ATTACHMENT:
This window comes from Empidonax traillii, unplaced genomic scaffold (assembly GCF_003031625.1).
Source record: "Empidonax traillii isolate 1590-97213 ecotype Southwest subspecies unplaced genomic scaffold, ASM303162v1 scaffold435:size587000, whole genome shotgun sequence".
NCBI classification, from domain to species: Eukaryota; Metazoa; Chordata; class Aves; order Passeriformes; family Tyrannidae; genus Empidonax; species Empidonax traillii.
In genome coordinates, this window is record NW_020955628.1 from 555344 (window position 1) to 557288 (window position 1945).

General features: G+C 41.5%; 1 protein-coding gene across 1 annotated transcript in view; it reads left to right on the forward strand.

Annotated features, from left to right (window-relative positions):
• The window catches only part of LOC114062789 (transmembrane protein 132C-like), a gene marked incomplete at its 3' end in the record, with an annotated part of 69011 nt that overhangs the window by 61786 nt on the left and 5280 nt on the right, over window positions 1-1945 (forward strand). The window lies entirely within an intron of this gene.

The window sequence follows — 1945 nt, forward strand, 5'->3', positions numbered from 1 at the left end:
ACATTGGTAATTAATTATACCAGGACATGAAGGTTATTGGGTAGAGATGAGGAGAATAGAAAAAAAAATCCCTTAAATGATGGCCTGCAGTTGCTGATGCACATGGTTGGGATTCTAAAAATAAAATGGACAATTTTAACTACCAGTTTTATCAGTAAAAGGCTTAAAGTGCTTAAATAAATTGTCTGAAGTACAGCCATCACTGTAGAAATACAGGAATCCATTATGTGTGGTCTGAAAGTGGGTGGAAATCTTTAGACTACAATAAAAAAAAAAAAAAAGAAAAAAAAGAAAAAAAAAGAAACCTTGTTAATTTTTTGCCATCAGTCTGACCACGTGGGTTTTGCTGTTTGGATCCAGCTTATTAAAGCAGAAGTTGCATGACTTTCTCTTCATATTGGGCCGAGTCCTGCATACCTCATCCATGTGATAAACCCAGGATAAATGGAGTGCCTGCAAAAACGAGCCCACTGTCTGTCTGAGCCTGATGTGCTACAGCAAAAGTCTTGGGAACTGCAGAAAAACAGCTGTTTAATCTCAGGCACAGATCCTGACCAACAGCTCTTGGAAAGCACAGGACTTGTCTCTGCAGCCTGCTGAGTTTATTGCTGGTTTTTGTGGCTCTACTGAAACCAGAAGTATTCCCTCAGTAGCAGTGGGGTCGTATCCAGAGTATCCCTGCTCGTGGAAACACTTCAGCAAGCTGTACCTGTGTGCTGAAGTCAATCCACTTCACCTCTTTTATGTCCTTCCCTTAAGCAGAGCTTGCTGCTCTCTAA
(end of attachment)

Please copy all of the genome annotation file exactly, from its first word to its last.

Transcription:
This window comes from Empidonax traillii, unplaced genomic scaffold (assembly GCF_003031625.1).
Source record: "Empidonax traillii isolate 1590-97213 ecotype Southwest subspecies unplaced genomic scaffold, ASM303162v1 scaffold435:size587000, whole genome shotgun sequence".
NCBI classification, from domain to species: Eukaryota; Metazoa; Chordata; class Aves; order Passeriformes; family Tyrannidae; genus Empidonax; species Empidonax traillii.
In genome coordinates, this window is record NW_020955628.1 from 555344 (window position 1) to 557288 (window position 1945).

General features: G+C 41.5%; 1 protein-coding gene across 1 annotated transcript in view; it reads left to right on the forward strand.

Annotated features, from left to right (window-relative positions):
• The window catches only part of LOC114062789 (transmembrane protein 132C-like), a gene marked incomplete at its 3' end in the record, with an annotated part of 69011 nt that overhangs the window by 61786 nt on the left and 5280 nt on the right, over window positions 1-1945 (forward strand). The window lies entirely within an intron of this gene.

The window sequence follows — 1945 nt, forward strand, 5'->3', positions numbered from 1 at the left end:
ACATTGGTAATTAATTATACCAGGACATGAAGGTTATTGGGTAGAGATGAGGAGAATAGAAAAAAAAATCCCTTAAATGATGGCCTGCAGTTGCTGATGCACATGGTTGGGATTCTAAAAATAAAATGGACAATTTTAACTACCAGTTTTATCAGTAAAAGGCTTAAAGTGCTTAAATAAATTGTCTGAAGTACAGCCATCACTGTAGAAATACAGGAATCCATTATGTGTGGTCTGAAAGTGGGTGGAAATCTTTAGACTACAATAAAAAAAAAAAAAAAGAAAAAAAAGAAAAAAAAAGAAACCTTGTTAATTTTTTGCCATCAGTCTGACCACGTGGGTTTTGCTGTTTGGATCCAGCTTATTAAAGCAGAAGTTGCATGACTTTCTCTTCATATTGGGCCGAGTCCTGCATACCTCATCCATGTGATAAACCCAGGATAAATGGAGTGCCTGCAAAAACGAGCCCACTGTCTGTCTGAGCCTGATGTGCTACAGCAAAAGTCTTGGGAACTGCAGAAAAACAGCTGTTTAATCTCAGGCACAGATCCTGACCAACAGCTCTTGGAAAGCACAGGACTTGTCTCTGCAGCCTGCTGAGTTTATTGCTGGTTTTTGTGGCTCTACTGAAACCAGAAGTATTCCCTCAGTAGCAGTGGGGTCGTATCCAGAGTATCCCTGCTCGTGGAAACACTTCAGCAAGCTGTACCTGTGTGCTGAAGTCAATCCACTTCACCTCTTTTATGTCCTTCCCTTAAGCAGAGCTTGCTGCTCTCTAA